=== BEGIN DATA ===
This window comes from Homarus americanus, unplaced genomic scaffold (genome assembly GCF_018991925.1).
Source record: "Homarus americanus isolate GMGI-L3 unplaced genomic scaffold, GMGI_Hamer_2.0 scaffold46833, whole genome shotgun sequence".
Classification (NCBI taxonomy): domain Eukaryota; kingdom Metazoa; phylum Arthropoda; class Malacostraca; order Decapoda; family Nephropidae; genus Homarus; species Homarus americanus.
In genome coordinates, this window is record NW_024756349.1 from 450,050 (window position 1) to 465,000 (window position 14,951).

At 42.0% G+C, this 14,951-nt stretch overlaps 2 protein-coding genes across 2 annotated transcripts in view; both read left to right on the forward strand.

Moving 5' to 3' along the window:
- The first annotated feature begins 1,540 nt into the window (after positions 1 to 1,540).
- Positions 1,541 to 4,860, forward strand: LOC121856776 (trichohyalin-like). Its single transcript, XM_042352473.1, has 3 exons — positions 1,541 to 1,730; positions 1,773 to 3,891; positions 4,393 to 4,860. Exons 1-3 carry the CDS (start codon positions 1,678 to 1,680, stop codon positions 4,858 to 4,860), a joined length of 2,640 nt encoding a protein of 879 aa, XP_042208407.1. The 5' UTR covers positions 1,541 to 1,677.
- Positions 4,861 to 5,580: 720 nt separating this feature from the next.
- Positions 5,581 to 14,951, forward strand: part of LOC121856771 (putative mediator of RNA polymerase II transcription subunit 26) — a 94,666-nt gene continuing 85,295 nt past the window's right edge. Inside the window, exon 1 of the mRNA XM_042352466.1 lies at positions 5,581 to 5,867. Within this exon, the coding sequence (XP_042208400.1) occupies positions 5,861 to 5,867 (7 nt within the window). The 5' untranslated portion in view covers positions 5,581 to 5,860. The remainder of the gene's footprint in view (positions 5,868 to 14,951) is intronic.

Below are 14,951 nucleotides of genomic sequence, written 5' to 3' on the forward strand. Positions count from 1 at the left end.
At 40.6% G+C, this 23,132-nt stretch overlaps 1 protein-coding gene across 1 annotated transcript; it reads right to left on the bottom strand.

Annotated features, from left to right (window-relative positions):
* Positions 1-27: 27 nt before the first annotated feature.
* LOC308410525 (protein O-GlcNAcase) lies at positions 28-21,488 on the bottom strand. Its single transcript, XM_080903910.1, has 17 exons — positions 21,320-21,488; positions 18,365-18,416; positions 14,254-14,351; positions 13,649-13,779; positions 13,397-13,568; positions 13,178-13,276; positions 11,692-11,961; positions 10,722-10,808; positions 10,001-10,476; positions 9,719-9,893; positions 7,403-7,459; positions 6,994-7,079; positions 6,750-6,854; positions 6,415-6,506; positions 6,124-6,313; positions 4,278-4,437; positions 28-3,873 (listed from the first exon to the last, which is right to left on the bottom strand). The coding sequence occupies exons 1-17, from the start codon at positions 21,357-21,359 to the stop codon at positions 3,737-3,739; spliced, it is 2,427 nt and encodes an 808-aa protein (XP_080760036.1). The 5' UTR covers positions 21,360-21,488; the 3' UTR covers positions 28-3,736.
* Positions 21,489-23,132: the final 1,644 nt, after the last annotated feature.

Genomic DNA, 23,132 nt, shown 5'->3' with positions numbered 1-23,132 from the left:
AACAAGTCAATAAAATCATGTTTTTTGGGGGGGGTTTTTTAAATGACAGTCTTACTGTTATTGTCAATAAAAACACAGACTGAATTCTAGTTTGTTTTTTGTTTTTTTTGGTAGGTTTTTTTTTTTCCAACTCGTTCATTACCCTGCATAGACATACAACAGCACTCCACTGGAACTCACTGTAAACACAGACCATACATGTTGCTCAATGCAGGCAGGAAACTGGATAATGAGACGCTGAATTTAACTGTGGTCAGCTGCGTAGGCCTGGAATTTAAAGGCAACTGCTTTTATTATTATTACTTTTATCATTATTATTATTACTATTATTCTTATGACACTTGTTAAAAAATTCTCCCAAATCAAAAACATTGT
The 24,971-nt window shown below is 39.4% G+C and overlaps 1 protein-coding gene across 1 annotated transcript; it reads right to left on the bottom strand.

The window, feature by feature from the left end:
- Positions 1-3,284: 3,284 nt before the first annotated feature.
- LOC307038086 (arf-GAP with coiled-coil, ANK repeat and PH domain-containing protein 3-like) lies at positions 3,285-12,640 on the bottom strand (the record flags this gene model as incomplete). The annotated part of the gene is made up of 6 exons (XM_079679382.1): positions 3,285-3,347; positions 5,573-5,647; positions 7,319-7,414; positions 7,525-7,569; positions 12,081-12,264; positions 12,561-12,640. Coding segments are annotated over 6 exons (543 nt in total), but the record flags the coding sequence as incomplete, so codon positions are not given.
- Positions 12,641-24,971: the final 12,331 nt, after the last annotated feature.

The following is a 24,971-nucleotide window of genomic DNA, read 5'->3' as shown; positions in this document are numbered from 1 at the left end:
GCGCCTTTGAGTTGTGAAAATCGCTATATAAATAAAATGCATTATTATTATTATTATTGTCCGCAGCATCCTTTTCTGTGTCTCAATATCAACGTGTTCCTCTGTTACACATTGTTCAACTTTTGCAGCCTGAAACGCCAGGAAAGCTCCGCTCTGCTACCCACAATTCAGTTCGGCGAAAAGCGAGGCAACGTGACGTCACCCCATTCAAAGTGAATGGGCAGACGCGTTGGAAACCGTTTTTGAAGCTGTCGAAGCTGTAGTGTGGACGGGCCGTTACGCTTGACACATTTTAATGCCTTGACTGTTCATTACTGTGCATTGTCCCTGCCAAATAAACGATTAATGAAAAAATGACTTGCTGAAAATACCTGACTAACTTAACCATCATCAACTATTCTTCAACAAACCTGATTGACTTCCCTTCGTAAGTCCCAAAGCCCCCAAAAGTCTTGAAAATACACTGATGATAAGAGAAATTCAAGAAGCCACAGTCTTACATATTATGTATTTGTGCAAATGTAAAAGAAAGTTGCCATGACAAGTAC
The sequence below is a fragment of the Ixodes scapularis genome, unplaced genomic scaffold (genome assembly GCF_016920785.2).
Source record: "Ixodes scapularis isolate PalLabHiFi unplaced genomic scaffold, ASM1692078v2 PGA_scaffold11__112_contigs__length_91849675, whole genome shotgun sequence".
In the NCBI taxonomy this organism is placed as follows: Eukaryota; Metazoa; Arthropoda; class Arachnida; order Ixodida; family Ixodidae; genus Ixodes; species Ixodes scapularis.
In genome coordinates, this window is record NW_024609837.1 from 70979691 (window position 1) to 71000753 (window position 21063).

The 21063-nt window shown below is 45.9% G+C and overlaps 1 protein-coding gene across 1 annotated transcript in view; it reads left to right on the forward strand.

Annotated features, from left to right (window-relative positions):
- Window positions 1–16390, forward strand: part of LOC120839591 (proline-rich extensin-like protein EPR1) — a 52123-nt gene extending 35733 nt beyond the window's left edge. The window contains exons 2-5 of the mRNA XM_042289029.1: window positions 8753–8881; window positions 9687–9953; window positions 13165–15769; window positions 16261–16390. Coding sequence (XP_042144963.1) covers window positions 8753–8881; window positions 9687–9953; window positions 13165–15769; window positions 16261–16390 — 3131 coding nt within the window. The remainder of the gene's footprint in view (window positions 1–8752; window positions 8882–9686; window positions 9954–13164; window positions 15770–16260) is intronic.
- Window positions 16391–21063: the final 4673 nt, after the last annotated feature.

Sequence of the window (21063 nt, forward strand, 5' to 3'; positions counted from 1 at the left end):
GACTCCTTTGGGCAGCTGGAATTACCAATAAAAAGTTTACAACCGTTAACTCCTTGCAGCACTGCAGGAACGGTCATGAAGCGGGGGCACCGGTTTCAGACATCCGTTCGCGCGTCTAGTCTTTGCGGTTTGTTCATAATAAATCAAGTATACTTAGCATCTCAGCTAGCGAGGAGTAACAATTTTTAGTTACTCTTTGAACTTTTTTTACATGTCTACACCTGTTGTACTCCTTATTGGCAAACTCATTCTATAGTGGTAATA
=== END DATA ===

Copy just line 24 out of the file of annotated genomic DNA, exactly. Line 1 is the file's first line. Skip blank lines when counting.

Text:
The following is a 24,971-nucleotide window of genomic DNA, read 5'->3' as shown; positions in this document are numbered from 1 at the left end: